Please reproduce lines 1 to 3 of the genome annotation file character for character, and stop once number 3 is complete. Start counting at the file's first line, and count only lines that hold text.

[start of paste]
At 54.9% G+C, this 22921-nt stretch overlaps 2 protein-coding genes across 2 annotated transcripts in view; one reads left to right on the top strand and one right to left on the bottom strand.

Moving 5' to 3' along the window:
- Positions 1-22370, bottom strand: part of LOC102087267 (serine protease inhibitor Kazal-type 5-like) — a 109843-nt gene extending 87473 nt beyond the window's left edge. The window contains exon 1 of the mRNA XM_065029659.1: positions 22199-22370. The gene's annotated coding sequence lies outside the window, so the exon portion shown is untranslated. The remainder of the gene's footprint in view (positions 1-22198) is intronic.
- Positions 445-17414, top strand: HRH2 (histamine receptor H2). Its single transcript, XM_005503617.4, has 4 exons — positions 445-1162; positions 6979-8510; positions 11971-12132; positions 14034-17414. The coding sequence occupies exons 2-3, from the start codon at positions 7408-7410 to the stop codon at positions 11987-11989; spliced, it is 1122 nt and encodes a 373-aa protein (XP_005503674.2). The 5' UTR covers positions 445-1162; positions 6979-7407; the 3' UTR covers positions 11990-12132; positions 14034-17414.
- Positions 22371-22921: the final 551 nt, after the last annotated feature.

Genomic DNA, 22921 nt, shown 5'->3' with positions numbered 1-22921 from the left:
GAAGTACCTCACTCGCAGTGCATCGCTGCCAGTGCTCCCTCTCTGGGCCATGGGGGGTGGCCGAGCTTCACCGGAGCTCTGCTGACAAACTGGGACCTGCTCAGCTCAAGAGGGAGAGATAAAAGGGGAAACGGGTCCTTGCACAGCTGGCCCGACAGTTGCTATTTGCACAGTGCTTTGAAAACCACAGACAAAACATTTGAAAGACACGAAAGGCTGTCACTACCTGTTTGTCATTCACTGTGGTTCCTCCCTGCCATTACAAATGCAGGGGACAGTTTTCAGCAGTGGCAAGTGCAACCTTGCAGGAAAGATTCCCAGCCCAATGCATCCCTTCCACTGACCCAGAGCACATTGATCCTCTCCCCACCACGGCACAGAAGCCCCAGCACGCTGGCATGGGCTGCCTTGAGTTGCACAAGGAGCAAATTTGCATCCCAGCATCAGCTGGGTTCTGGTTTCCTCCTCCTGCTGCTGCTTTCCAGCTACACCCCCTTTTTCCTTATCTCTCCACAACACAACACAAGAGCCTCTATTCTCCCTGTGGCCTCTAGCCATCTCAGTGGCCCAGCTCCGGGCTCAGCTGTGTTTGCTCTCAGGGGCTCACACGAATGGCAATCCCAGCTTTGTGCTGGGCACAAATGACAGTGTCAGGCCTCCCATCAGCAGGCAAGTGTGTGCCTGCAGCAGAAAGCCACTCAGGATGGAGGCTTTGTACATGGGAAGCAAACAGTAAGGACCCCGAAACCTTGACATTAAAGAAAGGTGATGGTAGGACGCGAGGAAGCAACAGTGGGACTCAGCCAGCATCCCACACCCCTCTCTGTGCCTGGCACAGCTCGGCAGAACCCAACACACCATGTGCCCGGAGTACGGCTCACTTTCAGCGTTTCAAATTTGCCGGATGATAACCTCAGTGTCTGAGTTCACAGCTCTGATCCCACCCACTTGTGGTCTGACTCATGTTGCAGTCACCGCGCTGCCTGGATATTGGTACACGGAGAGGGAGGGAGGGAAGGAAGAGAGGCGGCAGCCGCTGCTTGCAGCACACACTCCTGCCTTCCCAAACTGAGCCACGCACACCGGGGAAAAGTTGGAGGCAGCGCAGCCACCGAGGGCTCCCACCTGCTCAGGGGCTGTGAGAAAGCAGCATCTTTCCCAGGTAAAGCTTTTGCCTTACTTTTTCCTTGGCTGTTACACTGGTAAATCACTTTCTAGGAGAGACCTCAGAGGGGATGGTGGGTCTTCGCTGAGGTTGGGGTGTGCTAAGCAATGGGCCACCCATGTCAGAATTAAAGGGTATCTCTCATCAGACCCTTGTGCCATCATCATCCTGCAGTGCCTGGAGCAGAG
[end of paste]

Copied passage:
At 54.9% G+C, this 22921-nt stretch overlaps 2 protein-coding genes across 2 annotated transcripts in view; one reads left to right on the top strand and one right to left on the bottom strand.

Moving 5' to 3' along the window:
- Positions 1-22370, bottom strand: part of LOC102087267 (serine protease inhibitor Kazal-type 5-like) — a 109843-nt gene extending 87473 nt beyond the window's left edge. The window contains exon 1 of the mRNA XM_065029659.1: positions 22199-22370. The gene's annotated coding sequence lies outside the window, so the exon portion shown is untranslated. The remainder of the gene's footprint in view (positions 1-22198) is intronic.